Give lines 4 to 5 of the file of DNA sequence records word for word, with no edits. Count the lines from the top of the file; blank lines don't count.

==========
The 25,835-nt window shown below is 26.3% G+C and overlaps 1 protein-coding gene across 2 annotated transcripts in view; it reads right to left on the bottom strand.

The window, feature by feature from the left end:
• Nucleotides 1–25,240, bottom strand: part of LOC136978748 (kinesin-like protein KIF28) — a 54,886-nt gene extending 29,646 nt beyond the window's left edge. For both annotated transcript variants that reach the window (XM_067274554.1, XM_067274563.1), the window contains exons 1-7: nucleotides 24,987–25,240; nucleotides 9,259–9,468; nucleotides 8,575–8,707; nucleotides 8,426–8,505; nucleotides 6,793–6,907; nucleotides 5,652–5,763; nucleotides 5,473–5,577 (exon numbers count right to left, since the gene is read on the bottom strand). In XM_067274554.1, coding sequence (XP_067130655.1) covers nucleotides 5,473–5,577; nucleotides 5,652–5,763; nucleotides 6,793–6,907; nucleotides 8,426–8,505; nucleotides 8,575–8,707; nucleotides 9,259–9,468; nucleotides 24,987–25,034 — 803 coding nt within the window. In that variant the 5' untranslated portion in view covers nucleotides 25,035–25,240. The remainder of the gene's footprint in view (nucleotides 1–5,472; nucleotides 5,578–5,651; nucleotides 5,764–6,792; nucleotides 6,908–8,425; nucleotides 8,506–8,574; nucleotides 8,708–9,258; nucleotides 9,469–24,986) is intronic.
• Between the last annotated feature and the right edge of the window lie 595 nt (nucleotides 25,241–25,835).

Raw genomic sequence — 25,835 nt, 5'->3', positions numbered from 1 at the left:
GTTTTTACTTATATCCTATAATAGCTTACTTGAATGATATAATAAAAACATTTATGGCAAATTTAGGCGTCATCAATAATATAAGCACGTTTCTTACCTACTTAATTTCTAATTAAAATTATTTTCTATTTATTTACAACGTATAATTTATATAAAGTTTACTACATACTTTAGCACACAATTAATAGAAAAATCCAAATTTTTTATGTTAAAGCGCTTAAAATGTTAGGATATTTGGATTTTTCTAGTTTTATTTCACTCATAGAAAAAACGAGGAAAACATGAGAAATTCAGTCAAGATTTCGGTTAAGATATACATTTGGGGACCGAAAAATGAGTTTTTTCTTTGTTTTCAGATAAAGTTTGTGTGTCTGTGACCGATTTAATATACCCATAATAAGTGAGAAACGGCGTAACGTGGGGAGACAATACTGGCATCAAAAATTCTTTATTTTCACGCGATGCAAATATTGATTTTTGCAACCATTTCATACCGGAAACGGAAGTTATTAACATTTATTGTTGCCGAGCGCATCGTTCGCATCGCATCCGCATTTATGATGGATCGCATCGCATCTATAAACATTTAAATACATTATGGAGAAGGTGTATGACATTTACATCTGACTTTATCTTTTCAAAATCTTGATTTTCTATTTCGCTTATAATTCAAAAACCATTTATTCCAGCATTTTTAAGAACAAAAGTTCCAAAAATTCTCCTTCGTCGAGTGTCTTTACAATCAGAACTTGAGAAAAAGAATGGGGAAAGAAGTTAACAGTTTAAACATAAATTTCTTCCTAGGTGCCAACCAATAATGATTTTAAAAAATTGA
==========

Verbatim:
• Between the last annotated feature and the right edge of the window lie 595 nt (nucleotides 25,241–25,835).

Raw genomic sequence — 25,835 nt, 5'->3', positions numbered from 1 at the left: